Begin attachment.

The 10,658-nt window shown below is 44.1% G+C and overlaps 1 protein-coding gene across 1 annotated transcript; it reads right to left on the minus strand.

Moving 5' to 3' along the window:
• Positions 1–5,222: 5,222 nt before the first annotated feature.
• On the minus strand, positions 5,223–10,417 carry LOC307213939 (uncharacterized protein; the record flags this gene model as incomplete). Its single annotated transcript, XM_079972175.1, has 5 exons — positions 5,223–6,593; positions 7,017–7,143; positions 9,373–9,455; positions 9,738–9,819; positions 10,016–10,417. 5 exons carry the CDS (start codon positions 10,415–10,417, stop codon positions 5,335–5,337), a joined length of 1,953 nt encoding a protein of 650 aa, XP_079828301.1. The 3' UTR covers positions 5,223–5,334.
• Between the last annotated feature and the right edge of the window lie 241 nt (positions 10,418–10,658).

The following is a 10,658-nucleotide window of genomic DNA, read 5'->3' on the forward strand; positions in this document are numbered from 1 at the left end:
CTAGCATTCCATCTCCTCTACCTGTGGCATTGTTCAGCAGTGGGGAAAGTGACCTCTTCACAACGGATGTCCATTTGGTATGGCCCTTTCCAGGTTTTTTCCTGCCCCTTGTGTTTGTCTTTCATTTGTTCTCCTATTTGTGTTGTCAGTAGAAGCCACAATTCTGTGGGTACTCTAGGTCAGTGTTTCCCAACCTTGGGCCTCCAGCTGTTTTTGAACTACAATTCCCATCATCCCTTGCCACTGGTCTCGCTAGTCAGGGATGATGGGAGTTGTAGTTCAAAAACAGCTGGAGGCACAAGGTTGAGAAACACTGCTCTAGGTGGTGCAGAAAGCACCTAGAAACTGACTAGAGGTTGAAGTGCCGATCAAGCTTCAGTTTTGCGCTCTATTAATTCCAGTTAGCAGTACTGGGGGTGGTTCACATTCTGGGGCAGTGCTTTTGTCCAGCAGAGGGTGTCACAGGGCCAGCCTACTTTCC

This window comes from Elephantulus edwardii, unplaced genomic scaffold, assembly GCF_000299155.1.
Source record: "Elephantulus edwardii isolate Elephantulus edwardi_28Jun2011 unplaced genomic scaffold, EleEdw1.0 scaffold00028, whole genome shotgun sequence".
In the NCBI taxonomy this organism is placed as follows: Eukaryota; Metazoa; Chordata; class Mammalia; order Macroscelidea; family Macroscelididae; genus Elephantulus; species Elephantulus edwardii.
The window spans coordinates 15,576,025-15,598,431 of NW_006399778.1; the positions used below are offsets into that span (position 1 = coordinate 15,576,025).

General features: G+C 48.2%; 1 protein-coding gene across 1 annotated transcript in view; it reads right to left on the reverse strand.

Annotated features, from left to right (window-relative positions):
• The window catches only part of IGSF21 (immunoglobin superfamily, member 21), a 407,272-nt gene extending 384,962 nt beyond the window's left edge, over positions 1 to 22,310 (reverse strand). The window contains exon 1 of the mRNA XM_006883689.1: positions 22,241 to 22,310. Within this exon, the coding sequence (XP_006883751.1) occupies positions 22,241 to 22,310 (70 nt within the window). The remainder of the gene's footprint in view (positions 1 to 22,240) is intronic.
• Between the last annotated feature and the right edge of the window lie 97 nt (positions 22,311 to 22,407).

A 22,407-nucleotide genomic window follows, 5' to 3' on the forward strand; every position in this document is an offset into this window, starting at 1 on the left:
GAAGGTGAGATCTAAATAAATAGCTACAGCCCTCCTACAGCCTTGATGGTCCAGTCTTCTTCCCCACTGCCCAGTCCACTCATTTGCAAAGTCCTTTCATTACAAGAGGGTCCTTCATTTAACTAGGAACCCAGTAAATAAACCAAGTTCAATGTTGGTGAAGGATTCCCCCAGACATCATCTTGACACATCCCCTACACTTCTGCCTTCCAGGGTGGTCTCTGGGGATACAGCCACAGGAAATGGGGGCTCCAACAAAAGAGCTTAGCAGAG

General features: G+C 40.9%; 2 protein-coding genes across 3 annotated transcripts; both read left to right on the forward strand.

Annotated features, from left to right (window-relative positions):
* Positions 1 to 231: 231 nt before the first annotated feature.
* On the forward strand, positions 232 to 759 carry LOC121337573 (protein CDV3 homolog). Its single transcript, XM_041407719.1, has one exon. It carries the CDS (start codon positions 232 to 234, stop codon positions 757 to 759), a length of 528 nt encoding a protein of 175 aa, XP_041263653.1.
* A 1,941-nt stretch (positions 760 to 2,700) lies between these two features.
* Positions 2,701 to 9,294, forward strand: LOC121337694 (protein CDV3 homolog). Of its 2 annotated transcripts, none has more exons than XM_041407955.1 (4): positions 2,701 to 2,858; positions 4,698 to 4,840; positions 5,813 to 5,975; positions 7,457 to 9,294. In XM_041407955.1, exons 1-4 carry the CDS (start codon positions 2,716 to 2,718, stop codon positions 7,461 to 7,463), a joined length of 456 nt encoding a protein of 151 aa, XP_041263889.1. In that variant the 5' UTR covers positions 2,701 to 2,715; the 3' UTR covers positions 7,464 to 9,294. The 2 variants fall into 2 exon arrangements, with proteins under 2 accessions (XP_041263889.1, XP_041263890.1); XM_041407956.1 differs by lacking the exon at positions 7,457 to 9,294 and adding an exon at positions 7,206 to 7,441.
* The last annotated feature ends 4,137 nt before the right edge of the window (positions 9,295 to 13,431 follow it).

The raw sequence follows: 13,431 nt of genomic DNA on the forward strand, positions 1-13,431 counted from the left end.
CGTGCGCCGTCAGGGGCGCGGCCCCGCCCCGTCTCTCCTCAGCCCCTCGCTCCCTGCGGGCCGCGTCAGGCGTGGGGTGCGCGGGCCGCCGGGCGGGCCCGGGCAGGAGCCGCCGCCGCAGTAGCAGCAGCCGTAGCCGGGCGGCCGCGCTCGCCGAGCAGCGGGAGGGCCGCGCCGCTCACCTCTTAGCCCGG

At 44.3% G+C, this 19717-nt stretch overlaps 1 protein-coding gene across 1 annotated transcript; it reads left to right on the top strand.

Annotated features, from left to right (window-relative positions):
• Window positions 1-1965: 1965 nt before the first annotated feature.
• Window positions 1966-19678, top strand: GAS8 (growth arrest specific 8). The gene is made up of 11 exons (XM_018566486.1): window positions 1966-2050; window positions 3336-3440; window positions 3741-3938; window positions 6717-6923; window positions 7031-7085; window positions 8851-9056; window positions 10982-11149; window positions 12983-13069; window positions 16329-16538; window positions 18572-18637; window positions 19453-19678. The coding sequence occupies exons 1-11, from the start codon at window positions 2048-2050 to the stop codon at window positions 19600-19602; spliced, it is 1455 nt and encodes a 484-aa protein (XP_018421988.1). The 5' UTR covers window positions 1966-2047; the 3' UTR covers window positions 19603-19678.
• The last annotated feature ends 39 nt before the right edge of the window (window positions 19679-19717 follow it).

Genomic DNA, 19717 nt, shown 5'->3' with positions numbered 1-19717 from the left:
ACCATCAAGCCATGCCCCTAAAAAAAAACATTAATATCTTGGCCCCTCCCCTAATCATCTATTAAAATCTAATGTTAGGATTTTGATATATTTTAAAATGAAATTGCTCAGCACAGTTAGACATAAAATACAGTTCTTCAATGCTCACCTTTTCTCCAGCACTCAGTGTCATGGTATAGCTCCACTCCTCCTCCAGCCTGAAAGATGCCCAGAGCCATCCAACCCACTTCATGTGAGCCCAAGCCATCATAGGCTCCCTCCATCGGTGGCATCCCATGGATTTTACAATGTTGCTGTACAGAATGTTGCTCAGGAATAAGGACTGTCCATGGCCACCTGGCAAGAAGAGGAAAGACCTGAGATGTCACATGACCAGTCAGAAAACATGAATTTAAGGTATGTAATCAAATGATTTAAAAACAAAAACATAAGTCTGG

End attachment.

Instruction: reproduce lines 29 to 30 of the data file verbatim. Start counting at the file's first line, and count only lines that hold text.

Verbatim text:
• Window positions 1-1965: 1965 nt before the first annotated feature.
• Window positions 1966-19678, top strand: GAS8 (growth arrest specific 8). The gene is made up of 11 exons (XM_018566486.1): window positions 1966-2050; window positions 3336-3440; window positions 3741-3938; window positions 6717-6923; window positions 7031-7085; window positions 8851-9056; window positions 10982-11149; window positions 12983-13069; window positions 16329-16538; window positions 18572-18637; window positions 19453-19678. The coding sequence occupies exons 1-11, from the start codon at window positions 2048-2050 to the stop codon at window positions 19600-19602; spliced, it is 1455 nt and encodes a 484-aa protein (XP_018421988.1). The 5' UTR covers window positions 1966-2047; the 3' UTR covers window positions 19603-19678.